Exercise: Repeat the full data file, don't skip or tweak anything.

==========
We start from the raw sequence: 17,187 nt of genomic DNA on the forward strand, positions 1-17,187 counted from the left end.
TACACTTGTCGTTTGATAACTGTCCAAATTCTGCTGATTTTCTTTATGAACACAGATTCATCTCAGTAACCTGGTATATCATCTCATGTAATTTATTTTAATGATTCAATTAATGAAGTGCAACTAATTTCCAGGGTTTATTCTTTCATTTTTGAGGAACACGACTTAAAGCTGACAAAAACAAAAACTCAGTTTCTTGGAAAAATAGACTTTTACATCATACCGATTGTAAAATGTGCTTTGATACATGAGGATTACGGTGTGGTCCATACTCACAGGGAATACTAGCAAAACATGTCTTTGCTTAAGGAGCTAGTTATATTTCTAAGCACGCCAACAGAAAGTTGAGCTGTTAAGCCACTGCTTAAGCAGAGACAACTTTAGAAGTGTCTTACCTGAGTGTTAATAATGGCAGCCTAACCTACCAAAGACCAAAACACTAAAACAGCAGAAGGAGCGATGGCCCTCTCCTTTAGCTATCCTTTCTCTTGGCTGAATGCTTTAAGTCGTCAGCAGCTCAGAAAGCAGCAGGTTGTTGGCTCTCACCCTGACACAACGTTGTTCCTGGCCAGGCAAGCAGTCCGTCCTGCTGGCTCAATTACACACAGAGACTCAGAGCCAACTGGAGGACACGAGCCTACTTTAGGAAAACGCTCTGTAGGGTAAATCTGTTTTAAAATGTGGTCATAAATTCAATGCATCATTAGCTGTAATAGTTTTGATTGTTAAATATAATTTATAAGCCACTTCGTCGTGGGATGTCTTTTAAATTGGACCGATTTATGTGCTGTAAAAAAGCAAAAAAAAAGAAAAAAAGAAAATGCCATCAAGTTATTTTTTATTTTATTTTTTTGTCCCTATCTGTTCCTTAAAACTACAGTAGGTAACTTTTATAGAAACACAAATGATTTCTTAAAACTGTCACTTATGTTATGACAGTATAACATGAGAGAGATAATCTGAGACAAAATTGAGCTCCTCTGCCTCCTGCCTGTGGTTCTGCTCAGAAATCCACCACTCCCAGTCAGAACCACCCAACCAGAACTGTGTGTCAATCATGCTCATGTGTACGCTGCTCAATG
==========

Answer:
We start from the raw sequence: 17,187 nt of genomic DNA on the forward strand, positions 1-17,187 counted from the left end.
TACACTTGTCGTTTGATAACTGTCCAAATTCTGCTGATTTTCTTTATGAACACAGATTCATCTCAGTAACCTGGTATATCATCTCATGTAATTTATTTTAATGATTCAATTAATGAAGTGCAACTAATTTCCAGGGTTTATTCTTTCATTTTTGAGGAACACGACTTAAAGCTGACAAAAACAAAAACTCAGTTTCTTGGAAAAATAGACTTTTACATCATACCGATTGTAAAATGTGCTTTGATACATGAGGATTACGGTGTGGTCCATACTCACAGGGAATACTAGCAAAACATGTCTTTGCTTAAGGAGCTAGTTATATTTCTAAGCACGCCAACAGAAAGTTGAGCTGTTAAGCCACTGCTTAAGCAGAGACAACTTTAGAAGTGTCTTACCTGAGTGTTAATAATGGCAGCCTAACCTACCAAAGACCAAAACACTAAAACAGCAGAAGGAGCGATGGCCCTCTCCTTTAGCTATCCTTTCTCTTGGCTGAATGCTTTAAGTCGTCAGCAGCTCAGAAAGCAGCAGGTTGTTGGCTCTCACCCTGACACAACGTTGTTCCTGGCCAGGCAAGCAGTCCGTCCTGCTGGCTCAATTACACACAGAGACTCAGAGCCAACTGGAGGACACGAGCCTACTTTAGGAAAACGCTCTGTAGGGTAAATCTGTTTTAAAATGTGGTCATAAATTCAATGCATCATTAGCTGTAATAGTTTTGATTGTTAAATATAATTTATAAGCCACTTCGTCGTGGGATGTCTTTTAAATTGGACCGATTTATGTGCTGTAAAAAAGCAAAAAAAAAGAAAAAAAGAAAATGCCATCAAGTTATTTTTTATTTTATTTTTTTGTCCCTATCTGTTCCTTAAAACTACAGTAGGTAACTTTTATAGAAACACAAATGATTTCTTAAAACTGTCACTTATGTTATGACAGTATAACATGAGAGAGATAATCTGAGACAAAATTGAGCTCCTCTGCCTCCTGCCTGTGGTTCTGCTCAGAAATCCACCACTCCCAGTCAGAACCACCCAACCAGAACTGTGTGTCAATCATGCTCATGTGTACGCTGCTCAATG